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Last Updated: June 7, 2019
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Market Watch

Headline crude prices for the week beginning 3 June 2019 – Brent: US$61/b; WTI: US$53/b

  • With the US opening up new fronts in its trade war – now featuring Mexico, India and Turkey – crude oil prices have tumbled over fears that President Donald Trump’s moves will spark a significant economic slowdown
  • Worldwide manufacturing indices and consumer sentiment have turned negative recently, bringing back the spectre of a global recession that was first raised earlier this year, but abated as trade talks between the US and China appeared to progress
  • Those talks have now collapsed, with the US and China trading barbs; and now the US is slapping a 5% duty on all Mexican imports that will rise to a maximum of 25% in October if the flow of illegal immigration continues
  • This has major implications on the US refining industry, which takes up to 800,000 b/d of Mexican crude for processing along the Gulf Coast
  • The US also removed preferential trading status for India; although the total number of Indian imports involved is far smaller than China or Mexico, the threat of reprisals is high, particularly targeting US energy and soybeans
  • On the supply side, US temporary waivers on Iranian crude export sanctions expired, although in practice the 8 countries that received waivers had already stopped purchases of Iranian crude in April
  • Iran’s loss is Saudi Arabia’s benefit, as the Kingdom ramped up crude production in May to fill the vacuum left by Iranian crude – leaving the overall output across OPEC members unchanged month-to-month
  • Russia’s adherence to the current OPEC+ supply pact reached expected levels in May, not through intention but because of contaminated crude flowing through a Baltic pipeline that triggered a regional oil crisis
  • After declining for three consecutive weeks, US drillers added a modest three new rigs in the past week, with the loss of two gas sites offset by a gain of three oil rigs; the total US active rig count now stands at 984
  • Expect oil prices to remain depressed, as traders worry about the state of the global economy over American belligerence; crude oil prices should steady up in the US$62-64/b range for Brent and the US$53-55/b range for WTI

Headlines of the week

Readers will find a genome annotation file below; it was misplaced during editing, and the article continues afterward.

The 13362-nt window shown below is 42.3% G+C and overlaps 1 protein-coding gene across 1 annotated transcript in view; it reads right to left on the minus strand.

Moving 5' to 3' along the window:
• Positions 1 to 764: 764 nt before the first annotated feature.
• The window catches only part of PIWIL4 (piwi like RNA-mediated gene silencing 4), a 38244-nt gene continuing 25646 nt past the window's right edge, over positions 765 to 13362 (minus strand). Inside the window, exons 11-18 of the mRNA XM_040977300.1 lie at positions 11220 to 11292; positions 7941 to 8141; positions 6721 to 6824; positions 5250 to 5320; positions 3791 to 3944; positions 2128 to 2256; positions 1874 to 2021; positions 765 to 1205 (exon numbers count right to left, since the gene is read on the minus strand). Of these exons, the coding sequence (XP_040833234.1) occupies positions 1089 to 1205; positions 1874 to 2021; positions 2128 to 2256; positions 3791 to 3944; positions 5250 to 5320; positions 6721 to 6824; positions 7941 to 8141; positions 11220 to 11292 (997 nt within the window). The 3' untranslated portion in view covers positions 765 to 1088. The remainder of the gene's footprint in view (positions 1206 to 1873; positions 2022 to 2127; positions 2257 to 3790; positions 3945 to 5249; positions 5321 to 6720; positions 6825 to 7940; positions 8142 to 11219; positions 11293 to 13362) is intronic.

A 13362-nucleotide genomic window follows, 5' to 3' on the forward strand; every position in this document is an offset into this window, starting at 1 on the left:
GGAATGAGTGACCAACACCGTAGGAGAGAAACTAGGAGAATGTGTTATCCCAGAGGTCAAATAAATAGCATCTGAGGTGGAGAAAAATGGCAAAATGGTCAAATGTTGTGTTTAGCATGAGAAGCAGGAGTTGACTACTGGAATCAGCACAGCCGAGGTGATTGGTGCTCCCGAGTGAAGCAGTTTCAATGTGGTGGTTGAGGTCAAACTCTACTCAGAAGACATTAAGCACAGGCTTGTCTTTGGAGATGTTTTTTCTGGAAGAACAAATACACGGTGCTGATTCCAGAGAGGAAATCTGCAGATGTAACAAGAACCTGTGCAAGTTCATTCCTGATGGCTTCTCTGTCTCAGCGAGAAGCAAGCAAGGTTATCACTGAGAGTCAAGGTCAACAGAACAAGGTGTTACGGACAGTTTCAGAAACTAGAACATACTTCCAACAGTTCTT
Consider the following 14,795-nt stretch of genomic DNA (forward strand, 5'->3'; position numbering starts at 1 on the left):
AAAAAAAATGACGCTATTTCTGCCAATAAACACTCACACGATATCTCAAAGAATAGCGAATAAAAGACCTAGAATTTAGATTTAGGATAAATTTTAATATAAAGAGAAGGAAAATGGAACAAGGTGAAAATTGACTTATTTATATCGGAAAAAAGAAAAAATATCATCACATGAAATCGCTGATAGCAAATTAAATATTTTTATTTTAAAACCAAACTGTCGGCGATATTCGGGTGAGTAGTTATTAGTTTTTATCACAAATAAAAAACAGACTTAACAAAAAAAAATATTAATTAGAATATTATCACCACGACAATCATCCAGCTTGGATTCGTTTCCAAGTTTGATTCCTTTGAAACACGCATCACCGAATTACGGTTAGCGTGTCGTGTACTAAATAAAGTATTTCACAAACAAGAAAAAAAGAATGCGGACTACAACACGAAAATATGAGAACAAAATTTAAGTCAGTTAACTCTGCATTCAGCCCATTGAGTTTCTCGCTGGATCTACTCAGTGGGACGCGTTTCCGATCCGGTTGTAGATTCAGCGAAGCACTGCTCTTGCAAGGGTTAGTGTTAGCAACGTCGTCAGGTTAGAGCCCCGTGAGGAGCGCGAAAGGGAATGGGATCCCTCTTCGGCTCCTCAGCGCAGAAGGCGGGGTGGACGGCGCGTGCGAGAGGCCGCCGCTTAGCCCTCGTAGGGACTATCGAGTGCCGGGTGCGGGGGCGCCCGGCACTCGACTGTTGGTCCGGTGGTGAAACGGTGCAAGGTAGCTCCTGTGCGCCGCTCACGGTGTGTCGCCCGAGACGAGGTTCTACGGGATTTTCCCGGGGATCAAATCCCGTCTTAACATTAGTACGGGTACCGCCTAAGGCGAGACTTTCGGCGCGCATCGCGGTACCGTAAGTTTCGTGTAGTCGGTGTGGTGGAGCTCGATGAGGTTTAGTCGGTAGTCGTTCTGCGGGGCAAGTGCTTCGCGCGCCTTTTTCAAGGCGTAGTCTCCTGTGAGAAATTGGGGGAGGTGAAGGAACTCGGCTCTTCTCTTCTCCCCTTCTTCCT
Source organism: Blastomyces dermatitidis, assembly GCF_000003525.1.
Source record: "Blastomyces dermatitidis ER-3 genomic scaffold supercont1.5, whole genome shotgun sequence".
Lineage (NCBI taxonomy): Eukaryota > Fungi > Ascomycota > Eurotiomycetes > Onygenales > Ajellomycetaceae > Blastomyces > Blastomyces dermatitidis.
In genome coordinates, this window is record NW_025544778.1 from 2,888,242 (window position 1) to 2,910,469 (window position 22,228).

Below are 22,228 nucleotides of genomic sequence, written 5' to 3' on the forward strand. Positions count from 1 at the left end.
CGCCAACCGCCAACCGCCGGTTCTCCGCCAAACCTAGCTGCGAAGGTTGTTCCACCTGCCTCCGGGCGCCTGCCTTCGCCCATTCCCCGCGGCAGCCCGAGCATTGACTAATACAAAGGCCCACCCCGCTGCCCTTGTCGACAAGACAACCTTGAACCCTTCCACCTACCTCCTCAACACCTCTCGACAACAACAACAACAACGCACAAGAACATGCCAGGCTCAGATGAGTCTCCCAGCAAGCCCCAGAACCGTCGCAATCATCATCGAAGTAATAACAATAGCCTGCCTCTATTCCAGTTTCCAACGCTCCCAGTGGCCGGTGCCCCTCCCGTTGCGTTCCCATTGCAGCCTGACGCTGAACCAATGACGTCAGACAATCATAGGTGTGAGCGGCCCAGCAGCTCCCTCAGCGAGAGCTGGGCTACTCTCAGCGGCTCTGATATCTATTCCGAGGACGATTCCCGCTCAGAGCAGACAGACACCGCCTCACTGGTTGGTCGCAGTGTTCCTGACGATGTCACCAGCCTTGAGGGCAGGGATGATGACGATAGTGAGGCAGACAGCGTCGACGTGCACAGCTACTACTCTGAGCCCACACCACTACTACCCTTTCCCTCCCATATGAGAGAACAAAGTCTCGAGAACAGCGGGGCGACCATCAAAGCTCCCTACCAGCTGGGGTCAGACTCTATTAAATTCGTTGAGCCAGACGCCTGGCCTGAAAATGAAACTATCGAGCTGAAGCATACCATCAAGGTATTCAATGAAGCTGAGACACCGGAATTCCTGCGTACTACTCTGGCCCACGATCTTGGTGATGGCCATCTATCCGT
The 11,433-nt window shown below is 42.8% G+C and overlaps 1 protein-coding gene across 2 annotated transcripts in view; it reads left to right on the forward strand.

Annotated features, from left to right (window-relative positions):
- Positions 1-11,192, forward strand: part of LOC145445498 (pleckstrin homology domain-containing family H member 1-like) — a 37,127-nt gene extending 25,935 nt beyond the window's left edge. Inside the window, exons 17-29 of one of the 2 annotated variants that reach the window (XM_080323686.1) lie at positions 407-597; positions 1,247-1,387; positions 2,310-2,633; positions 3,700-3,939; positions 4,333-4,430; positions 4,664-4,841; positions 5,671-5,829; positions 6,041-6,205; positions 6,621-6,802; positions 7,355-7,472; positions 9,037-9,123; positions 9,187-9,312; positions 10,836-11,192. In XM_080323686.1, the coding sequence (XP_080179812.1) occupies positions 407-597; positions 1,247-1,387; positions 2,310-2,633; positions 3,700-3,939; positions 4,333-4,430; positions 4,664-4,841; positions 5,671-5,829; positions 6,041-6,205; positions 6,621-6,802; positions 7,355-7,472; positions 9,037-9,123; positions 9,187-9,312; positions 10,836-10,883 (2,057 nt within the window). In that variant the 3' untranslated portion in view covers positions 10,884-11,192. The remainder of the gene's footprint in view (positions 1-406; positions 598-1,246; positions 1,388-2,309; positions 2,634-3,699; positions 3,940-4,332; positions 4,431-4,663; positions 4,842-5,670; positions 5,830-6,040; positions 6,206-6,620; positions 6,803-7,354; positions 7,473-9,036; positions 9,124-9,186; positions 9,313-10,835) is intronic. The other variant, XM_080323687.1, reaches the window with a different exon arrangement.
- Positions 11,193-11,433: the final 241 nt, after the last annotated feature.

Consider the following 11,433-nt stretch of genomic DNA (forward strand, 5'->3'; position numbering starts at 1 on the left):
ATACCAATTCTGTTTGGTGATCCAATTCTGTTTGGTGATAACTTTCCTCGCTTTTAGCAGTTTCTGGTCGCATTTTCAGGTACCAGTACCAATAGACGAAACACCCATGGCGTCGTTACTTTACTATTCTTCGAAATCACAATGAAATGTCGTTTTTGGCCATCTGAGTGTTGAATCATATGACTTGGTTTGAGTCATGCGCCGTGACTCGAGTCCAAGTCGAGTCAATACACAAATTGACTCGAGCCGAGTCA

Upstream

  • After Total’s major discovery at Brulpadda, upstream focus in Africa is now on South Africa with Shell looking to acquire a stake in OK Energy’s deepwater licence off the west coast Orange Basin that would complement its existing deepwater Blocks 5, 6 and 7 offshore Cape Town in the Atlantic
  • Ithaca Energy Limited will be acquiring Chevron’s UK North Sea assets for some US$2 billion, adding ten fields to its current portfolio
  • Israel has expressed its willingness to enter into US-mediated talks with Lebanon on a permanent maritime border, which would provide delineation on competing claims over a disputed area thought to be rich in oil and gas
  • Although oil sands are out-of-vogue, Canadian Natural Resources has purchased Devon Energy’s Canadian operations for US$2.8 billion, gaining heavy oil assets in Alberta that have synergistic locations with CNR’s own areas
  • Sierra Leone has re-opened its 4th Licensing Round and extended the deadline to September 20, providing acreage in little-explored offshore regions
  • Total is pulling out of exploration in the Democratic Republic of Congo, with search efforts in Block 3 since 2011 turning up empty in discoveries
  • Marathon Oil is exiting Iraq fully, following the sale of its 15% interest in the Atrush Block in Kurdistan that is part of a wider pullback for the company
  • Eni’s chief upstream officer Antonio Vella, who oversaw a dramatic surge in the Italian major’s upstream fortunes, has been succeeded by Alessandro Puliti
  • Eni’s Africa push continues as Eni Mozambico acquires rights to three offshore blocks (A5-B, Z5-C and Z5-D) in Mozambique’s Angoche and Zambezi basins

Midstream & Downstream

  • As the dirty oil fiasco at Russia’s Druzhba pipeline winds down – with Total joining the chorus of clients demanding compensation – deals have been struck with refineries including Germany’s Leuna, as well as Poland’s Plock, Gdansk and PCK, to process the contaminated crude after blending with clean oil
  • Russia is also looking to ship the contaminated crude from the Belarus portion of the Druzhba pipeline to be processed by Russian refineries after dilution with clean oil to reduce the organic chloride down from unusable 300ppm levels